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Betts could return to right field on Sunday

September 22, 2018

CLEVELAND -- Mookie Betts was out of the Red Sox's lineup for a second straight day on Saturday, but it wasn't a sign that he's had a setback with the left side injury that bothered him last week.In fact, Betts could play right field in Sunday's series finale in Cleveland,

CLEVELAND -- Mookie Betts was out of the Red Sox's lineup for a second straight day on Saturday, but it wasn't a sign that he's had a setback with the left side injury that bothered him last week.
In fact, Betts could play right field in Sunday's series finale in Cleveland, marking the first time he's played the outfield in a week.
Betts served as the designated hitter for the final two games of Boston's three-game series at Yankee Stadium.
Manager Alex Cora expects his superstar leadoff man to play in three straight games starting Sunday, and then the club will determine how much he will play over the final four regular-season games.

"I was the one who decided not to play him today," said Cora.
Betts and teammate J.D. Martinez are two of the top candidates to win the American League's Most Valuable Player Award.
Cora declined to say which player he would vote for if he had a vote.
"I don't have a vote," said Cora. "I've got twins, and I love them both."
David Price was the first Red Sox player to opine a few weeks back that Betts is the MVP of the league and Martinez is the MVP of his own team.
"In the NFL, they have the offensive player of the year and the MVP," said Cora. "That's a pretty good way to do it. I think we should do it in the big leagues."
Coach Pedroia
Injured players aren't always able to contribute to the dynamic of a clubhouse because they feel isolated due to their inability to be on the field. But since second baseman Dustin Pedroia rejoined his teammates earlier this month, he has clearly served a purpose.
"It's been good," said Cora. "He's always talking to players. The other day we were in New York, I walked into the cage and he's talking to Mitch [Moreland], and I just sat down and listened and when he was done, I was like, 'Hey, man, you're a lot different now than 10 years ago.'
"Now he's mature and not the loud kid I played with. It seems like everything he was saying to Mitch made sense, and then I confirmed that yesterday. Carlos [Delgado] is here visiting me and he's out there with Mitch and he's saying things very similar to what Pedroia was telling Mitch.
"He's so good, he's good, he's helping us with the defense, talking to [Rafael Devers] defensively and all that. I know it's tough for him that he's not playing, we all know that. It has to be burning him inside, but at the same time, like I told him before he got back to Boston, I said, 'Either you're going to contribute on the field or off the field in the dugout, I want you around.' And he's been great."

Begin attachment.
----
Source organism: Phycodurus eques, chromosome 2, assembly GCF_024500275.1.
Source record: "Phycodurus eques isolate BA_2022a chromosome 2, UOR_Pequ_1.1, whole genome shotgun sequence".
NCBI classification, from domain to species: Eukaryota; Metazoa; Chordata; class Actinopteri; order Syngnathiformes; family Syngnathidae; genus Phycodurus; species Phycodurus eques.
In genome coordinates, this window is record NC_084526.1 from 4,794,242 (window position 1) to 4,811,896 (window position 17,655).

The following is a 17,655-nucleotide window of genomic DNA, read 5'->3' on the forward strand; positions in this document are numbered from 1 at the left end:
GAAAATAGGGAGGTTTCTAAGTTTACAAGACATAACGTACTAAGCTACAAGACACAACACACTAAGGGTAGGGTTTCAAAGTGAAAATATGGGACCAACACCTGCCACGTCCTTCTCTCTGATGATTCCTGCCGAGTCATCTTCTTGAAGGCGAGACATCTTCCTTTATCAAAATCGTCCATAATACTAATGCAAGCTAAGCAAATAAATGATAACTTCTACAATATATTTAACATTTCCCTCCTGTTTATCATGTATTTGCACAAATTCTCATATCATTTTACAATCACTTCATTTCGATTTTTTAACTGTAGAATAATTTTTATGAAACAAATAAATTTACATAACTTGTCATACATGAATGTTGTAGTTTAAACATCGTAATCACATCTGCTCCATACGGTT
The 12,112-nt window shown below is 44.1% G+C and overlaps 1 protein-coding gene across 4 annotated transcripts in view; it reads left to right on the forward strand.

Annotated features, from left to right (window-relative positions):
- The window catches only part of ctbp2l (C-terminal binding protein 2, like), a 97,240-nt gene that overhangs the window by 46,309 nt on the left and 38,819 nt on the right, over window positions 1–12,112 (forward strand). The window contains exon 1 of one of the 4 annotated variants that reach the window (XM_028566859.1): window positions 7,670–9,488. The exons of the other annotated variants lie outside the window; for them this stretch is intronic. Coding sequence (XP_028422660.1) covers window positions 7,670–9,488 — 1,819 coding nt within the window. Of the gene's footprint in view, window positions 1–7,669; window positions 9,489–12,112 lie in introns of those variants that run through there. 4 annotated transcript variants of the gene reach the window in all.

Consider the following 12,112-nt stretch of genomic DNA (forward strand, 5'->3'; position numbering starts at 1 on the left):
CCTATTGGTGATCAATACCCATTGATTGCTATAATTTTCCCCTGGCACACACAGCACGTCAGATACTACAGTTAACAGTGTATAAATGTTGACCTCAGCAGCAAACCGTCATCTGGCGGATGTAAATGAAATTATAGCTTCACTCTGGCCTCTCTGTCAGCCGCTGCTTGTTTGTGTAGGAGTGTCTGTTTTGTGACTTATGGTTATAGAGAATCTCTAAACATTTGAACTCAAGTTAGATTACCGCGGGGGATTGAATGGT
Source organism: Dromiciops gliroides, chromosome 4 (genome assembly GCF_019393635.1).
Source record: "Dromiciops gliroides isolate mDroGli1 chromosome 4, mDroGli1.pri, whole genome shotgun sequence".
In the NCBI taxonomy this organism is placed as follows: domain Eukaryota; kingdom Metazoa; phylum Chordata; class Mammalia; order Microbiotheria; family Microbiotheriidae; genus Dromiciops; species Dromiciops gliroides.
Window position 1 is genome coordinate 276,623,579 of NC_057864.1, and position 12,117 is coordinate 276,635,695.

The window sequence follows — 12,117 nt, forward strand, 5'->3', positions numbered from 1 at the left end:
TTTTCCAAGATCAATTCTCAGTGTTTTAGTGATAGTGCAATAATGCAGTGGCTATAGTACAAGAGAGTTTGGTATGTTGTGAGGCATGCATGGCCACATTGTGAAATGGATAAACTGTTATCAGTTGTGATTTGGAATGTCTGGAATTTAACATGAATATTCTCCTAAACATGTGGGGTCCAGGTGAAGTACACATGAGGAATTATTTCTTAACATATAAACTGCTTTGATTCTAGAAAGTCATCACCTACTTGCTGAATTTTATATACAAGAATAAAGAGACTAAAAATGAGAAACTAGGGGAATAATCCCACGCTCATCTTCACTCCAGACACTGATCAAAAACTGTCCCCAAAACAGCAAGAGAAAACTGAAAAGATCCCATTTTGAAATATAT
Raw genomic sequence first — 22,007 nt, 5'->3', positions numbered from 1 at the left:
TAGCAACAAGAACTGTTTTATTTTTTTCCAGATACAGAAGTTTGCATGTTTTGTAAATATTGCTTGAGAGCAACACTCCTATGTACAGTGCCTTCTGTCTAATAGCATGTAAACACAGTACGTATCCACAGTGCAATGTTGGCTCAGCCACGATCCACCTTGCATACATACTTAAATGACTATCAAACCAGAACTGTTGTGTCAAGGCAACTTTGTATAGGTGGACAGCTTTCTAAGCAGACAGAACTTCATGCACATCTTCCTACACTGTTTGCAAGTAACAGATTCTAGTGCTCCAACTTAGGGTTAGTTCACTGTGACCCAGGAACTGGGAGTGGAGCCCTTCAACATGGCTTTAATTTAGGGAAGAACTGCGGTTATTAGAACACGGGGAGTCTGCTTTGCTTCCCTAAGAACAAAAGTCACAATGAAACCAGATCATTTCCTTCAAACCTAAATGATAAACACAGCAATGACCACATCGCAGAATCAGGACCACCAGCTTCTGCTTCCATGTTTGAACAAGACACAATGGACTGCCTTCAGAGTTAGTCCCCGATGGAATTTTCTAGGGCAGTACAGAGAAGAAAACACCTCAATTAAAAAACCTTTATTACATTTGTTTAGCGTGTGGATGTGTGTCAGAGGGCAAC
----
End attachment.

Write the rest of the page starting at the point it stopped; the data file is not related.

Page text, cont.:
Catchers preparing for all situations
With the Red Sox leaning toward having all three of their catchers on the postseason roster, Cora is trying to get them ready for whatever situations they might face in the playoffs.
To that end, Blake Swihart might catch David Price at some point during next week's homestand.

Cora also wants all three catchers to keep increasing their comfort with knuckleballer Steven Wright, who is likely to play a vital role in the bullpen in the playoffs. Though Wright won't pitch this weekend in Cleveland, Cora would like him to come into situations with runners on base during the final homestand.
"It would be good for them throughout the week that they see him, and they catch him in those situations," Cora said.
Kimbrel getting locked in
For the Red Sox, one of the bright spots of September has been the return to dominance of closer Craig Kimbrel. In eight appearances this month, he hasn't allowed a run while converting all five of his save opportunities. Opponents are hitting .040 against him. He's allowed one hit and three walks while striking out 12.

"Mechanics-wise, they found something that was off," Cora said. "It started in Baltimore. He wasn't able to land the breaking ball and, obviously, when you become a one-pitch pitcher at this level, it's tough. He struggled with command, too. They fixed it and he's throwing his best."

Ian Browne has covered the Red Sox for MLB.com since 2002. Follow him on Twitter @IanMBrowne and Facebook.